Buoyed by my life on the sea; Captain John Perry sailed the high seas for more than 30 years. ASHLEIGH SAWYER speaks to him about his experience and his career move into lectukring.
CAPTAIN John Perry certainly knows his stuff when lecturing students at South Tyne Marine College. He's a man who spent 30 years at sea, and who has even circumnavigated the world.
Having had his on-shore home in South Tyneside for more than 40 years, he now puts his vast knowledge of all things nautical to good use by encouraging youngsters to follow in his footsteps.
John, pictured, circumnavigated the world in 1988, sailed the Persian Gulf, became involved in the Indo-Pakistan war in 1965 then after more than 30 years out at sea decided it was finally time to take a change in his career and leave behind his life voyaging the world in return for his job lecturing.
He started working at the college in 1999, teaching returning British able seamen (ABs) and Indian excadets who wish to go higher in their profession.
Even though he thoroughly enjoyed the years he spent out at sea, he admits that spending time at home is just as enjoyable.
John lives near Westoe Village, South Shields, with his wife Maureen, whom he met in the mid-1960s when he moved up to the North to work in the shipyards.
"It was at this time that BP had more than 140 tankers in the Tyne and the shipyards were always busy," he recalls.
The couple settled down in South Shields before boarding the British Sailor, British Kiwi and the British Star together.
Maureen shared John's passion for sailing as John and after taking a break from the ships in 1969 to start a family, she later returned in 1973 onboard the British Vine and British Poplar.
John's certainly had an illustrious life at sea.
It began in 1961 when he enrolled at the King Edward VII Nautical School in the docks of the East End of London.
The school taught John basic sea mechanisms, sea ship navigation and gave him the opportunity to get a taster for what life out at sea really would be like.
John, who was born in Wiltshire and grew up in Staines, seems to have inherited his love of sailing from his mother's side of his family.
Not only was his mother a Wren in the Women's Royal Naval Service during the War, his uncle was also in the Merchant Navy and his cousin was an AB in the Royal Navy.
His adventures, though, have taken him much further afield than them.
With BP he traded tankers around the Atlantic, Indian and Pacific Oceans, meaning he was caught up in the Indo-Pakistan war in 1965 at just 19.
"I must admit it was a hair-raising experience at such a young age" he says.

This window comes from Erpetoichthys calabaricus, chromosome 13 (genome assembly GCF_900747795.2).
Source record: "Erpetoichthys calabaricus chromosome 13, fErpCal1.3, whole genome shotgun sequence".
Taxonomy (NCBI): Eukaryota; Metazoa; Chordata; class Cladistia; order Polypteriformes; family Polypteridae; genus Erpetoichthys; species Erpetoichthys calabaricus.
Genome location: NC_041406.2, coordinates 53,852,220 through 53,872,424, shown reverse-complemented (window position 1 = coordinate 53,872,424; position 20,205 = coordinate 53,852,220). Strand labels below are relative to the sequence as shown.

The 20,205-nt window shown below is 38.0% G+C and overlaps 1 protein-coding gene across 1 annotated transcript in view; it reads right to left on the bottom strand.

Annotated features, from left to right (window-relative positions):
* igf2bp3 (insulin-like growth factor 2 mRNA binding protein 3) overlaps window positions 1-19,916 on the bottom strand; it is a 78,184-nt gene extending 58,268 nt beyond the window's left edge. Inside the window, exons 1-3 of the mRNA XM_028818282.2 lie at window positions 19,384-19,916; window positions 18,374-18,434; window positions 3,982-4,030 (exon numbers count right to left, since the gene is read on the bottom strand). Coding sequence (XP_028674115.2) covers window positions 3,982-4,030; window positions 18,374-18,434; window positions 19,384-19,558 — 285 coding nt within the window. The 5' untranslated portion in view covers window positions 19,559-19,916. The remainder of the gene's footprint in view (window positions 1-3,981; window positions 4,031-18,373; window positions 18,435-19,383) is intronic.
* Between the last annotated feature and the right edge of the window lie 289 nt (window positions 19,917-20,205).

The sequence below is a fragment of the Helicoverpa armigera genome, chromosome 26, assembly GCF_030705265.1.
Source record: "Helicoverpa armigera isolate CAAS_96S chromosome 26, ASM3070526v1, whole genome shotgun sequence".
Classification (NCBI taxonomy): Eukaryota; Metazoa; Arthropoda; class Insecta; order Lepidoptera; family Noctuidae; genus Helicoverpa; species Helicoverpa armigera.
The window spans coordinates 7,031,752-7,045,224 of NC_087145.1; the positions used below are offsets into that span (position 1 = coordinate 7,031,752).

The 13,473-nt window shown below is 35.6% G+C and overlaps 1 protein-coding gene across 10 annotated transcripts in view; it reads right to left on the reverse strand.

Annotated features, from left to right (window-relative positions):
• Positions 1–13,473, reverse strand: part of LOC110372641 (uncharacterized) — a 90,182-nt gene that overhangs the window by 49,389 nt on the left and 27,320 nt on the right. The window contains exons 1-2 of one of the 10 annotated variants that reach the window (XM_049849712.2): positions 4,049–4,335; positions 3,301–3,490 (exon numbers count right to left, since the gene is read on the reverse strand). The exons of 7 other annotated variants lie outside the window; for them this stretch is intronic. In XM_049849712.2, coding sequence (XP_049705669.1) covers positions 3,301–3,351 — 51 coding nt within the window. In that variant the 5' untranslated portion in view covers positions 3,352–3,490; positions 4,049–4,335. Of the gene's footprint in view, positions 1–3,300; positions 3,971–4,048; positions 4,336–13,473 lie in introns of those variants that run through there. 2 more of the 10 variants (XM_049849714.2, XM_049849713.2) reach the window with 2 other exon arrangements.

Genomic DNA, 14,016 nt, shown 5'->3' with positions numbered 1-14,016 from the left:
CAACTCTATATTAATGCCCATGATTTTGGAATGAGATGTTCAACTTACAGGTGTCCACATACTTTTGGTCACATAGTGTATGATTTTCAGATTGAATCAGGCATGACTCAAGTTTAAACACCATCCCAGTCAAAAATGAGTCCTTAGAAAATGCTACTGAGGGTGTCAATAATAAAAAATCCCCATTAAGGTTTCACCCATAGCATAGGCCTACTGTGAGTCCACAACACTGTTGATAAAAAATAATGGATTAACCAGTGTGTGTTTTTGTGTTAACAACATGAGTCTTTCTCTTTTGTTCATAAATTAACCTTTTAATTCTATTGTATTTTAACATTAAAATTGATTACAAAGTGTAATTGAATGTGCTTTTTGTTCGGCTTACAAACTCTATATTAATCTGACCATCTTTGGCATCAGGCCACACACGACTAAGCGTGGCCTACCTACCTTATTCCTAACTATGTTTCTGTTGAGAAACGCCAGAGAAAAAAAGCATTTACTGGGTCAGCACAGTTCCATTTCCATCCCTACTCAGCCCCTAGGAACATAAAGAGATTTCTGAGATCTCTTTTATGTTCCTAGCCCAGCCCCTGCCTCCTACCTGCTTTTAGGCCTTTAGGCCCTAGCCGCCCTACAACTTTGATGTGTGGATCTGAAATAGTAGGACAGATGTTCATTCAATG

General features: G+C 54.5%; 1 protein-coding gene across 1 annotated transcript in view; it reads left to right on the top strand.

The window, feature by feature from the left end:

His voyages with BP also involved him being involved in tanker trades during the Biafran war in 1969, as well as the Persian Gulf war in 1980, when Iraqi armed forces invaded western Iran. In the 30 years he spent travelling the world with BP trading oil, he regrets never visiting New Zealand.
"There are two places I haven't been to, Cape Horn and New Zealand, and I must say I do regret never getting to go to New Zealand."
Even though he achieved captain status in 1982, it was not until another five years later in 1988 that he eventually set sail deep in the sea fleet, where he served as master for another six years.
He says the most memorable voyage he has ever been on was the very first one he captained.
It was on board the British Esk, a Merchant Navy ship which he met at Melbourne in the summer of July 1988.
He set sail for Pakistan via Shanghai and the Persian Gulf. "I remember thinking I had finally achieved what I wanted to back in 1962.
"Becoming master of the ship showed that all my studying and training had paid off and for once I was my own master," he said.
John says the highlight of his career was representing at Westminster Abbey the Merchant Navy at the Anzac (Australian and New Zealand Army Corps) parade in 1991, laying the wreath on behalf of the Merchant Navy in memory of those who landed in Gallipoli, Turkey, in the First World War.
After pursuing work with BP for 30 years, John decided it was time for a change and he took a job with China CPSE for four months.
He then moved to be a recruiting brand captain for a 300,000-tonne Saudi tanker before going to work to supply oil off the coast of Brazil on a six-week on-off basis.
In the meantime, he applied to be a lecturer in the internationally recognised nautical department at South Tyne Marine College.
Family life is something that is very important to John, who has three sons, Christopher, 33, David, 32, and Michael, 25.
Even though none of them now live in the North East, both John and Maureen thoroughly enjoy travelling to see them.
John especially enjoys taking the ferry to Northern Ireland to visit his grandchildren.
Perhaps what is surprising is that out of all his sons not one of them followed in his footsteps in the Merchant Navy.
However, Christopher did gain his sailing certificates with the Sea Scouts and even sailed on the Tall Ships, but never pursued his interest any further than that.
Captain Perry says his life is now very enjoyable, living in the North East and lecturing like-minded people.
He also enthuses about travelling in his caravan and attending numerous committees in the region, including the Durham centre caravan committee as well as the Nautical Committee Institute North East branch, for which he is the college representative.
PLACE IN THE SUN - Captain John Perry, pictured with the British Tamar in 1992 at Cartagena in Spain; MAIN MAN - he was captain of the Polaris Star in 1994; EXCITING JOURNEYS - the British Tamar enters Malta in 1992; EARLY TRIPS - in 1963 John was an apprentice on BP's British Diplomat
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|Publication:||Evening Chronicle (Newcastle, England)|
|Date:||Jan 26, 2008|
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